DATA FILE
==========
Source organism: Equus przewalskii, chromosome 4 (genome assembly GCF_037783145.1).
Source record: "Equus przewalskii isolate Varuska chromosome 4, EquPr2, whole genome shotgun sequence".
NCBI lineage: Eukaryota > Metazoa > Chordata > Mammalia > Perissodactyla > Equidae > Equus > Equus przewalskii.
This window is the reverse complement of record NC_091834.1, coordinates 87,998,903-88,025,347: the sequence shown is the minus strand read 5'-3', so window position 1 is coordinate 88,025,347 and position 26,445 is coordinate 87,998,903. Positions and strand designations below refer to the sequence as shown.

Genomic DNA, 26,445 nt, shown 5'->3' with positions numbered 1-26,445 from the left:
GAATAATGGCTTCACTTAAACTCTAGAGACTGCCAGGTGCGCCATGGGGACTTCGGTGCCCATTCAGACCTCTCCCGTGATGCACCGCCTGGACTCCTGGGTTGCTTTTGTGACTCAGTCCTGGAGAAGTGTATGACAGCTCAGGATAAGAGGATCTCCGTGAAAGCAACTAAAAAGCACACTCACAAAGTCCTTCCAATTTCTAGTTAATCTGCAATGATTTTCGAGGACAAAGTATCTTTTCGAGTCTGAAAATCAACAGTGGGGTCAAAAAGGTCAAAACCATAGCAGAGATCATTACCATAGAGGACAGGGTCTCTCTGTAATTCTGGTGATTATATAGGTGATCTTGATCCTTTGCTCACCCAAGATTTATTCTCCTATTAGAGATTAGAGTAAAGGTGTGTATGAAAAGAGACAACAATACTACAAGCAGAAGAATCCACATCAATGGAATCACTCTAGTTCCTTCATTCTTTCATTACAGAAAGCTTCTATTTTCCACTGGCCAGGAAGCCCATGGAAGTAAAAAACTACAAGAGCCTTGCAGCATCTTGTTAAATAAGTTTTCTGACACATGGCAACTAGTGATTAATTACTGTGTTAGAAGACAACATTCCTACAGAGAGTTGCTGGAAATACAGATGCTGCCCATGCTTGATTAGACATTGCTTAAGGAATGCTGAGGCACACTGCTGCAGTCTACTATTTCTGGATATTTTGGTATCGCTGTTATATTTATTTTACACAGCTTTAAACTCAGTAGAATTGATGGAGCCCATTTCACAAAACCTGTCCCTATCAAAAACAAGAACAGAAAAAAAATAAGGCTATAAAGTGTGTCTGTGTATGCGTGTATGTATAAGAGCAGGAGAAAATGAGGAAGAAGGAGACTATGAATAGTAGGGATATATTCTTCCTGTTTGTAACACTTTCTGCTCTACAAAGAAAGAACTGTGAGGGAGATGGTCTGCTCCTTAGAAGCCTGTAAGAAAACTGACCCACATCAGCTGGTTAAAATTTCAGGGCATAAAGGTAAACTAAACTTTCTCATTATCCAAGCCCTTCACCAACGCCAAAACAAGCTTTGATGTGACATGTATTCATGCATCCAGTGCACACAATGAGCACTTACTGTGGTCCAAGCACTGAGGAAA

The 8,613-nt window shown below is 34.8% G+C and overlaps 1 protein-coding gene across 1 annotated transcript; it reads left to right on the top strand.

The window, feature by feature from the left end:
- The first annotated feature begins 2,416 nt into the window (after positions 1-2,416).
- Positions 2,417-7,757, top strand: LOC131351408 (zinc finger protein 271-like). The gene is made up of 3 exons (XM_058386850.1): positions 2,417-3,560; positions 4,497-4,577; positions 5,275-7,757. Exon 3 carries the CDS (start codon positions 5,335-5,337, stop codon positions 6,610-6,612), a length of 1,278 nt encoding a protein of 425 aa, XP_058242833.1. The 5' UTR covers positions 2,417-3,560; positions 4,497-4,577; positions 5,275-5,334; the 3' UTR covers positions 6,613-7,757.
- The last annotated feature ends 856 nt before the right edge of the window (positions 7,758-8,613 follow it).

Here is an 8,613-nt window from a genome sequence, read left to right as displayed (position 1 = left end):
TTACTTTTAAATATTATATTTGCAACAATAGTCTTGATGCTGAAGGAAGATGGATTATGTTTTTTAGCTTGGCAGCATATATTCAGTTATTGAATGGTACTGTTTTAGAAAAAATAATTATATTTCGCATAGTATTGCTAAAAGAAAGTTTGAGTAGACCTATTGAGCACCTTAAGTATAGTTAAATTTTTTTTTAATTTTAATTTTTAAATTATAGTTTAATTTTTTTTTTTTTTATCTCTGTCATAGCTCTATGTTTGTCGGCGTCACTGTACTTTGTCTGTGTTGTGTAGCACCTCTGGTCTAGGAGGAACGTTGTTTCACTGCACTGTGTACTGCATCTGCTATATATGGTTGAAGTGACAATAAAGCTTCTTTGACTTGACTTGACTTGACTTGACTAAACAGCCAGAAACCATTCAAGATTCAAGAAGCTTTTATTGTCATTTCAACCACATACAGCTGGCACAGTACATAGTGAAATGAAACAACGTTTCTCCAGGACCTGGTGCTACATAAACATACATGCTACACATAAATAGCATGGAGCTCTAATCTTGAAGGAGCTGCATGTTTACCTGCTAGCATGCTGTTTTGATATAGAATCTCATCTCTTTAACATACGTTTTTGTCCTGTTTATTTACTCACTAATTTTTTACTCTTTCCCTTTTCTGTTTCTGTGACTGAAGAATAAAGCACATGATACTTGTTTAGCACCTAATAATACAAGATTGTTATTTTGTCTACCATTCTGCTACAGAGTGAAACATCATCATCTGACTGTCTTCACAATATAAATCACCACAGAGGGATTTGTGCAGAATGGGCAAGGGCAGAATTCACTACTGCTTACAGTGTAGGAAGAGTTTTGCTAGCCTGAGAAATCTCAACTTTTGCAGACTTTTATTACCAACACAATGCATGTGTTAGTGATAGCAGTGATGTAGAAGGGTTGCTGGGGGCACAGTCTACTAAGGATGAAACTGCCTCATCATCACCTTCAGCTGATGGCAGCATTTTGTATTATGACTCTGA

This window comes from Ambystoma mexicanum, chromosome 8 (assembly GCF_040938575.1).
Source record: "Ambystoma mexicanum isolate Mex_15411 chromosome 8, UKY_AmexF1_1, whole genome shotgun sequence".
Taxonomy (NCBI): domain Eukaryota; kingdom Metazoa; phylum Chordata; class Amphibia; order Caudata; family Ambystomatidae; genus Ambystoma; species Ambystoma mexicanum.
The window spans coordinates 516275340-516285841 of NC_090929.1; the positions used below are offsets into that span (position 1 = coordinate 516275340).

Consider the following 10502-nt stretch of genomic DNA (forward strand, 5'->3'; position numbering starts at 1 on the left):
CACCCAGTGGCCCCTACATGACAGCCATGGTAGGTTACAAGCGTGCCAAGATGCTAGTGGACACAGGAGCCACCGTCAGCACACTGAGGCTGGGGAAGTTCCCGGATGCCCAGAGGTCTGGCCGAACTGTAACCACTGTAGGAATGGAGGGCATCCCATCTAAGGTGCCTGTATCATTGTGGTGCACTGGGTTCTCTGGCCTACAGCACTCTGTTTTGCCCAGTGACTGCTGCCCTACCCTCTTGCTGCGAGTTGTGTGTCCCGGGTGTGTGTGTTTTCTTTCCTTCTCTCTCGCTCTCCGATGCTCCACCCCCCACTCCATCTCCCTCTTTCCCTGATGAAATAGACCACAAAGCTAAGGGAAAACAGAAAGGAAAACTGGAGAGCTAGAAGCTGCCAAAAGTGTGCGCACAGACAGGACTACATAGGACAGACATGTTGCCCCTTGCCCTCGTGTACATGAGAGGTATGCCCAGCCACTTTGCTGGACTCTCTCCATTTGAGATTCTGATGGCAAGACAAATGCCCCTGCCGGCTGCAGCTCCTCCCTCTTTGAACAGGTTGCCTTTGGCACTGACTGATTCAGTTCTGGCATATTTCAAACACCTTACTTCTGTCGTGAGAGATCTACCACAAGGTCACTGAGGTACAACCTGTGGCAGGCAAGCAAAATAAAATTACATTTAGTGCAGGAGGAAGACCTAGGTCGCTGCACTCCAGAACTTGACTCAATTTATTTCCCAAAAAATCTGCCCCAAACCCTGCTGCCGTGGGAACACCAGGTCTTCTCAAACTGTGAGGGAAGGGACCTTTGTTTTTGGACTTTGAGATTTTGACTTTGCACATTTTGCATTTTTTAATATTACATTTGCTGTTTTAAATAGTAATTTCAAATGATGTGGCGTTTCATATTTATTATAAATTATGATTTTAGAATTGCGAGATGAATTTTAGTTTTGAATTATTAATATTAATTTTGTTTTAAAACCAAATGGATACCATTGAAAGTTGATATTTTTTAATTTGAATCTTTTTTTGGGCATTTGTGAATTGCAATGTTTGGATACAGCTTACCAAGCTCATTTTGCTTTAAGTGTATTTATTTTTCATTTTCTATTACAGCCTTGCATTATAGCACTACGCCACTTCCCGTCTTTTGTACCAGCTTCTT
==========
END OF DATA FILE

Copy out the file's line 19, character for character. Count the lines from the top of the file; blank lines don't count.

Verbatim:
CACCCAGTGGCCCCTACATGACAGCCATGGTAGGTTACAAGCGTGCCAAGATGCTAGTGGACACAGGAGCCACCGTCAGCACACTGAGGCTGGGGAAGTTCCCGGATGCCCAGAGGTCTGGCCGAACTGTAACCACTGTAGGAATGGAGGGCATCCCATCTAAGGTGCCTGTATCATTGTGGTGCACTGGGTTCTCTGGCCTACAGCACTCTGTTTTGCCCAGTGACTGCTGCCCTACCCTCTTGCTGCGAGTTGTGTGTCCCGGGTGTGTGTGTTTTCTTTCCTTCTCTCTCGCTCTCCGATGCTCCACCCCCCACTCCATCTCCCTCTTTCCCTGATGAAATAGACCACAAAGCTAAGGGAAAACAGAAAGGAAAACTGGAGAGCTAGAAGCTGCCAAAAGTGTGCGCACAGACAGGACTACATAGGACAGACATGTTGCCCCTTGCCCTCGTGTACATGAGAGGTATGCCCAGCCACTTTGCTGGACTCTCTCCATTTGAGATTCTGATGGCAAGACAAATGCCCCTGCCGGCTGCAGCTCCTCCCTCTTTGAACAGGTTGCCTTTGGCACTGACTGATTCAGTTCTGGCATATTTCAAACACCTTACTTCTGTCGTGAGAGATCTACCACAAGGTCACTGAGGTACAACCTGTGGCAGGCAAGCAAAATAAAATTACATTTAGTGCAGGAGGAAGACCTAGGTCGCTGCACTCCAGAACTTGACTCAATTTATTTCCCAAAAAATCTGCCCCAAACCCTGCTGCCGTGGGAACACCAGGTCTTCTCAAACTGTGAGGGAAGGGACCTTTGTTTTTGGACTTTGAGATTTTGACTTTGCACATTTTGCATTTTTTAATATTACATTTGCTGTTTTAAATAGTAATTTCAAATGATGTGGCGTTTCATATTTATTATAAATTATGATTTTAGAATTGCGAGATGAATTTTAGTTTTGAATTATTAATATTAATTTTGTTTTAAAACCAAATGGATACCATTGAAAGTTGATATTTTTTAATTTGAATCTTTTTTTGGGCATTTGTGAATTGCAATGTTTGGATACAGCTTACCAAGCTCATTTTGCTTTAAGTGTATTTATTTTTCATTTTCTATTACAGCCTTGCATTATAGCACTACGCCACTTCCCGTCTTTTGTACCAGCTTCTT